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In 1898, well before they had a chance to take over, cars were outlawed on Mackinac Island, Michigan. Interestingly, the law was never repealed and the ban stands firm to this day.
In 1898, well before they had a chance to take over, cars were outlawed on Mackinac Island, Michigan.
Residents of the Lake Huron island decided quickly that the automobiles showing up in their neighborhood were loud and, as one resident put it, “mechanical monsters”.
Interestingly, the law was never repealed and the ban stands firm to this day, making Mackinac Island the only US city that, save for a few emergency vehicles, prohibits their use.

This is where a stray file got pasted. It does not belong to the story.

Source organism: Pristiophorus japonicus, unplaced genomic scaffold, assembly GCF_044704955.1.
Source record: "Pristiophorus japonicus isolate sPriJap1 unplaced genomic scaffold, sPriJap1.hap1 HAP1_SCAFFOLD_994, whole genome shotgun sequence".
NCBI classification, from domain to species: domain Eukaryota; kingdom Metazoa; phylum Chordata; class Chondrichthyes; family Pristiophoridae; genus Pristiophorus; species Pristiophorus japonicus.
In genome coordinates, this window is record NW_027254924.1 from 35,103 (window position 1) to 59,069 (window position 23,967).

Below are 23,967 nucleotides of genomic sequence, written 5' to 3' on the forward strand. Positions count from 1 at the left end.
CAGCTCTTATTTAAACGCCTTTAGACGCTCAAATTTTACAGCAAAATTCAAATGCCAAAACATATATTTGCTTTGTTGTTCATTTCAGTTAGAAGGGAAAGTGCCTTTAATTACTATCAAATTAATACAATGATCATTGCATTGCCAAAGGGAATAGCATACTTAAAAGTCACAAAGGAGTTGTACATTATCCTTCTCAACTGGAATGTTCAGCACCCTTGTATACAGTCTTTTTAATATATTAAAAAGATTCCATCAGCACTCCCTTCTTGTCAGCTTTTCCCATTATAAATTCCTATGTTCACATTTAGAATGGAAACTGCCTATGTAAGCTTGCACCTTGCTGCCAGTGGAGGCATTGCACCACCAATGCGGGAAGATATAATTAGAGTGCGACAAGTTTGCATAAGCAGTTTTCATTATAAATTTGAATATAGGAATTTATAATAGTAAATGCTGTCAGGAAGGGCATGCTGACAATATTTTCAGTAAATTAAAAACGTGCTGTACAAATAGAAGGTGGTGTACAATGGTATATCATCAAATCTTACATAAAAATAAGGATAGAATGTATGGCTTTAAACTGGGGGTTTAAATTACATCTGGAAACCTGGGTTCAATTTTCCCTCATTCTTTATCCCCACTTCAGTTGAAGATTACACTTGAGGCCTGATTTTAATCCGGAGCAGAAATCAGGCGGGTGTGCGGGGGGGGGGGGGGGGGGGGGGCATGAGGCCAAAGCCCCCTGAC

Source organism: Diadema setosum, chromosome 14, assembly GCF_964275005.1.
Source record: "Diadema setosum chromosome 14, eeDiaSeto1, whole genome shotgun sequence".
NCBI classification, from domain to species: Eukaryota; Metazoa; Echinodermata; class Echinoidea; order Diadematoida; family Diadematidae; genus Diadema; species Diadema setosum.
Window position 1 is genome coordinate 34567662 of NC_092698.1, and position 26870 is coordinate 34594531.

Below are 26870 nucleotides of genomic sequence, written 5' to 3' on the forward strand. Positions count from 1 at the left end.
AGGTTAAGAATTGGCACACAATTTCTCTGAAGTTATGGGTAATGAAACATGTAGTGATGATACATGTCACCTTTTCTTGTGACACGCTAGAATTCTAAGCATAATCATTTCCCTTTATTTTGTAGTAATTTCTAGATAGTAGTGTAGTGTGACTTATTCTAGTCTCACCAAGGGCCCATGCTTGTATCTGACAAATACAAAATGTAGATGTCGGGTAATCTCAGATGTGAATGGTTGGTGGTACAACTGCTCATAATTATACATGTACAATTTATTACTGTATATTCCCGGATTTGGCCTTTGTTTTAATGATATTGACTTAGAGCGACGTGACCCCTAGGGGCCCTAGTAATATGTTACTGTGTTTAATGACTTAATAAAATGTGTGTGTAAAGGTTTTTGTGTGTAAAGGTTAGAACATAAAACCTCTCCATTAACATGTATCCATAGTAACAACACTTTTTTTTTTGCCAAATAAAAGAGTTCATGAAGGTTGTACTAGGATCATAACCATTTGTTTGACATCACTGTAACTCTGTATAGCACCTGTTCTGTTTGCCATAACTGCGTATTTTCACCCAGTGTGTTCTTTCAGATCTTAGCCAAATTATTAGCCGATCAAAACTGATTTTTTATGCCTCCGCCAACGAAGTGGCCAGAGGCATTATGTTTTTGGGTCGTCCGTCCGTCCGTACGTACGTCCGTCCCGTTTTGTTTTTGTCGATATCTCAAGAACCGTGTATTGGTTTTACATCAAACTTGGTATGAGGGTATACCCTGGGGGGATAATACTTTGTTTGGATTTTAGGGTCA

Boats and planes are the only ways to the island, and once you’ve arrived you have your choice of travel via foot, bicycle, or horse.
Of course, with no car traffic to dodge, they are all pretty peaceful ways to travel.
The island has the nation’s only car-free highway, which stretches around its 8 mile coastline.
If you decide to be among the few who brave the Northern Michigan winter winds, skis, snowshoes, sleds and snowmobiles are also permitted as transportation means.
Even though the island’s population falls from 15 thousand to about 500, several businesses stay open to provide visitors and locals with good times through the winter months.